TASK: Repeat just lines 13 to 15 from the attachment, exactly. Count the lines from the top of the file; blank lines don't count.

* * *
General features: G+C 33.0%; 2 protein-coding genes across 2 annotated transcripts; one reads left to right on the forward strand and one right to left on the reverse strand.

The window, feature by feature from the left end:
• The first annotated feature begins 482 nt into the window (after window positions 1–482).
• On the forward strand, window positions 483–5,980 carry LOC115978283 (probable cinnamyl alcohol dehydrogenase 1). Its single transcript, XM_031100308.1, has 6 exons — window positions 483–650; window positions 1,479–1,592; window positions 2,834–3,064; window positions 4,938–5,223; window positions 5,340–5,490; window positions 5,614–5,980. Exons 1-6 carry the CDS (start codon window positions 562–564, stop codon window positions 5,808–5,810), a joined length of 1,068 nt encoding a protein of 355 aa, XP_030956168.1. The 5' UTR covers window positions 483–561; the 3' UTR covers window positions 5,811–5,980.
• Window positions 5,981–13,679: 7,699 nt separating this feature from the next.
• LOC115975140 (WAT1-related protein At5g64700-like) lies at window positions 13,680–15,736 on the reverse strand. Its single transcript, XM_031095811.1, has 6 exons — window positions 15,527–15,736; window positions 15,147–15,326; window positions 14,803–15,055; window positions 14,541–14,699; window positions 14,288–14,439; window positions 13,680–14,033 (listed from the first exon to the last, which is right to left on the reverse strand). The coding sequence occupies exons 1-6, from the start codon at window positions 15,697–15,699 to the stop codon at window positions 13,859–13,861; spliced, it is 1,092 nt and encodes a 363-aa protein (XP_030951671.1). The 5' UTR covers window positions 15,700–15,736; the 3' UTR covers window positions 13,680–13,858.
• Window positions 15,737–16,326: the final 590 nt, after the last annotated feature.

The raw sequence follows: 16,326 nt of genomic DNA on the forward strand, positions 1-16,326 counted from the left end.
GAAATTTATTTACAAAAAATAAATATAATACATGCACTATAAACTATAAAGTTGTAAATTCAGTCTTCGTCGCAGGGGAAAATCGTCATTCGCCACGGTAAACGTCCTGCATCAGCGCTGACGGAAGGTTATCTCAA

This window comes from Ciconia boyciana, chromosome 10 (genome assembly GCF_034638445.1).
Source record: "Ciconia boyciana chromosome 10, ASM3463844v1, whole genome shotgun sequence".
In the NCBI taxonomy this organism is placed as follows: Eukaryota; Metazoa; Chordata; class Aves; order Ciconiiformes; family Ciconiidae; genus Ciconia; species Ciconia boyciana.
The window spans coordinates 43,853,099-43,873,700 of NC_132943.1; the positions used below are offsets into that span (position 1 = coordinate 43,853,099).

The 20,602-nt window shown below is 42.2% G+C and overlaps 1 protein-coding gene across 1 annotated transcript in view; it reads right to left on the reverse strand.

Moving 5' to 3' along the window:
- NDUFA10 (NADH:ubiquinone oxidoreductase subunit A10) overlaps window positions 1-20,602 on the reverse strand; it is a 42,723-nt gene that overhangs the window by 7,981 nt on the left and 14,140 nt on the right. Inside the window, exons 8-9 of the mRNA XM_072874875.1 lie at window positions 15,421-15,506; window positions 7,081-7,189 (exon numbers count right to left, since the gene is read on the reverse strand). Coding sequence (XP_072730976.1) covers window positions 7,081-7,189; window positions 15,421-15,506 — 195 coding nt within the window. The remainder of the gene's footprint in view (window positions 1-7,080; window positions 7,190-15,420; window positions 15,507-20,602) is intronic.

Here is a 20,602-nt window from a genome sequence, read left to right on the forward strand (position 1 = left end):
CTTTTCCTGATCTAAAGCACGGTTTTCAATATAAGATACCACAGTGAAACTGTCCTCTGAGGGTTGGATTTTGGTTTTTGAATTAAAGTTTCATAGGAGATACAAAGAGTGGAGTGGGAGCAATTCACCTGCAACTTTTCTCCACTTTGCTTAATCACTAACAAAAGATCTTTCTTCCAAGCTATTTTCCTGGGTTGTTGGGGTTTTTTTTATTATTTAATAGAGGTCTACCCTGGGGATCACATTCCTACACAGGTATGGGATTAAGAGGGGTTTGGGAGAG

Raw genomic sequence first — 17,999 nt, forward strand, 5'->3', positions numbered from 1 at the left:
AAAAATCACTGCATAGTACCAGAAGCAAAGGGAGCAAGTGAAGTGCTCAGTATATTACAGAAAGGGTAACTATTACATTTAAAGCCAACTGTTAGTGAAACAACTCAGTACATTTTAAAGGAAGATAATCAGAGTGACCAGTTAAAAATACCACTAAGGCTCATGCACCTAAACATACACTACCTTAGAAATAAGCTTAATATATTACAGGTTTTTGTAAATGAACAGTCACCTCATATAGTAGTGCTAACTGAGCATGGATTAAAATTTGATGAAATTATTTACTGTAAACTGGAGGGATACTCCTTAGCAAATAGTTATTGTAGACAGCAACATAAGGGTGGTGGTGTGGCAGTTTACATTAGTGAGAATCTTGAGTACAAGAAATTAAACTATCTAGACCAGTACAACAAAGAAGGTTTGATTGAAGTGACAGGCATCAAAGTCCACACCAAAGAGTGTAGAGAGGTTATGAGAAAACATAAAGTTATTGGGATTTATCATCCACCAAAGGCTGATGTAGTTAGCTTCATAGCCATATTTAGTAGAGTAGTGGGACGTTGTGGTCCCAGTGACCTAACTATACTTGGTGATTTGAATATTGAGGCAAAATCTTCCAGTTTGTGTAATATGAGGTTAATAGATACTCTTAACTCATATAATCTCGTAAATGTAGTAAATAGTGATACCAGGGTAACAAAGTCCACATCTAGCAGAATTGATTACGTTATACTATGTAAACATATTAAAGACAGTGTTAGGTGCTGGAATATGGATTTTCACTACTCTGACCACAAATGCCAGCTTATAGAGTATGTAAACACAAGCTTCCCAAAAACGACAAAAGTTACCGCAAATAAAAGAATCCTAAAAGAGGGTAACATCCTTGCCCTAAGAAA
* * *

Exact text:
The window spans coordinates 43,853,099-43,873,700 of NC_132943.1; the positions used below are offsets into that span (position 1 = coordinate 43,853,099).

The 20,602-nt window shown below is 42.2% G+C and overlaps 1 protein-coding gene across 1 annotated transcript in view; it reads right to left on the reverse strand.

Moving 5' to 3' along the window: